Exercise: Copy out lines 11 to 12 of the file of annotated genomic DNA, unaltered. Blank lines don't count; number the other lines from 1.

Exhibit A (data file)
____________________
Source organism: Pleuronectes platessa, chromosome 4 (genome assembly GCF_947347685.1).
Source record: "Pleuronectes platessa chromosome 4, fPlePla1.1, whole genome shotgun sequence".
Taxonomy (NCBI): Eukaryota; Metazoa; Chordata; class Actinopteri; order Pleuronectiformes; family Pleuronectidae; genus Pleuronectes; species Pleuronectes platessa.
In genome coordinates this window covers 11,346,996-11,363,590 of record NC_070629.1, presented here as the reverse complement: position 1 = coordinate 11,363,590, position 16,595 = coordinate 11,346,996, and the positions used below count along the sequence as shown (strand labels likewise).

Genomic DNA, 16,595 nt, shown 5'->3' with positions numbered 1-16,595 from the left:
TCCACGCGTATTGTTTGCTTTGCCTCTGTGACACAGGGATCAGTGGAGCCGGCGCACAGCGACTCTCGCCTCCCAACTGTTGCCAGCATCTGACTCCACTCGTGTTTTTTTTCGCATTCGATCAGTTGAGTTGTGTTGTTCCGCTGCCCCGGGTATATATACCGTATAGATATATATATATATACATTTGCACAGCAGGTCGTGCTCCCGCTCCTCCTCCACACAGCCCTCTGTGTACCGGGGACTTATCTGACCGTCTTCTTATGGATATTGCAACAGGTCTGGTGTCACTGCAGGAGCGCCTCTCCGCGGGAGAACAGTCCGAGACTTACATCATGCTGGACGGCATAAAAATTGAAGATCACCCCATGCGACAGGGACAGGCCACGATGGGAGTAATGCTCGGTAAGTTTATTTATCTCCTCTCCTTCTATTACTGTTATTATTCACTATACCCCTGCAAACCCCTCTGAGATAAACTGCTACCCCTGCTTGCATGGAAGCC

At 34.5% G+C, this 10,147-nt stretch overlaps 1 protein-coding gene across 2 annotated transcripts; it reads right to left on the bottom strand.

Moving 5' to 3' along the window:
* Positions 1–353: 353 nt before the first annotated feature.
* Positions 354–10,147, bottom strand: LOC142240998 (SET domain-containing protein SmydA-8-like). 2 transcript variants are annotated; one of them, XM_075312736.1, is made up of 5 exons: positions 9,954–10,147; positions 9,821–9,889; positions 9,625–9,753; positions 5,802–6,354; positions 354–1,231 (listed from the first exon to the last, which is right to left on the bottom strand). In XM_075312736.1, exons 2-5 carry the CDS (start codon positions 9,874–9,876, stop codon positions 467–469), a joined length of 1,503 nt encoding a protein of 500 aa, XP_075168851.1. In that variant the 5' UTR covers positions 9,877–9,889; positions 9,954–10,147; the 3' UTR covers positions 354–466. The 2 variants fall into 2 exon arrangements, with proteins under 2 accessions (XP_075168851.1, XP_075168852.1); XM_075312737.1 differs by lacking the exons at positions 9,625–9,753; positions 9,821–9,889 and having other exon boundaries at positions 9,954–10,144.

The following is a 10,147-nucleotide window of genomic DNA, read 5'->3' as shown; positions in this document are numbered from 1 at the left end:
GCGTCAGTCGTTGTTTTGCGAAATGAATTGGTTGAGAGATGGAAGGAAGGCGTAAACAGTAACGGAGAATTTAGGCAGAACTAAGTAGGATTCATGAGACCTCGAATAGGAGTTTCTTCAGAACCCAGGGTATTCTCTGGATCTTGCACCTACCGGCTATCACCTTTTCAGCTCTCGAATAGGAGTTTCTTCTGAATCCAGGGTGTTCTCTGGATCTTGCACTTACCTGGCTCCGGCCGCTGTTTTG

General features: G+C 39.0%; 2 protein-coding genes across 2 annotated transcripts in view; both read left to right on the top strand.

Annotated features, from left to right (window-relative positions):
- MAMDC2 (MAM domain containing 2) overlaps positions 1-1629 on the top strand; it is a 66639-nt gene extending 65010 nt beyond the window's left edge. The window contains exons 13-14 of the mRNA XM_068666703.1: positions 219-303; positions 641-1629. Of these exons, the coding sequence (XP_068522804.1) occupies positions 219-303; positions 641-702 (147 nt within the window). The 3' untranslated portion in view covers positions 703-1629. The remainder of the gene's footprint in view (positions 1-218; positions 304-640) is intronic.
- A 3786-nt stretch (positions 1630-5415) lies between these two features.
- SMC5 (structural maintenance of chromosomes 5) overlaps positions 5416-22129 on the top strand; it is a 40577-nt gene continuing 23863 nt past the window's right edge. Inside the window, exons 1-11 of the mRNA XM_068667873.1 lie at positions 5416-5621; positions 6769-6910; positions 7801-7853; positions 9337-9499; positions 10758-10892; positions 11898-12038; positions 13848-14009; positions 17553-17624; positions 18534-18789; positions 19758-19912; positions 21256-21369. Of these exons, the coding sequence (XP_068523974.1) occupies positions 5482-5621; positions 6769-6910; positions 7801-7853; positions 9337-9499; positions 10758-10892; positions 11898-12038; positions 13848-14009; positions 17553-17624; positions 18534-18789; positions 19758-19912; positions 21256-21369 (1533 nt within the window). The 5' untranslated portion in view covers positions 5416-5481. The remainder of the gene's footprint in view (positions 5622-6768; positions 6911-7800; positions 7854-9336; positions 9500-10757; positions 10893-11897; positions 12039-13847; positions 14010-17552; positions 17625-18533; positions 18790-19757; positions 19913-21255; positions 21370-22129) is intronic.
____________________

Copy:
The following is a 10,147-nucleotide window of genomic DNA, read 5'->3' as shown; positions in this document are numbered from 1 at the left end:
GCGTCAGTCGTTGTTTTGCGAAATGAATTGGTTGAGAGATGGAAGGAAGGCGTAAACAGTAACGGAGAATTTAGGCAGAACTAAGTAGGATTCATGAGACCTCGAATAGGAGTTTCTTCAGAACCCAGGGTATTCTCTGGATCTTGCACCTACCGGCTATCACCTTTTCAGCTCTCGAATAGGAGTTTCTTCTGAATCCAGGGTGTTCTCTGGATCTTGCACTTACCTGGCTCCGGCCGCTGTTTTG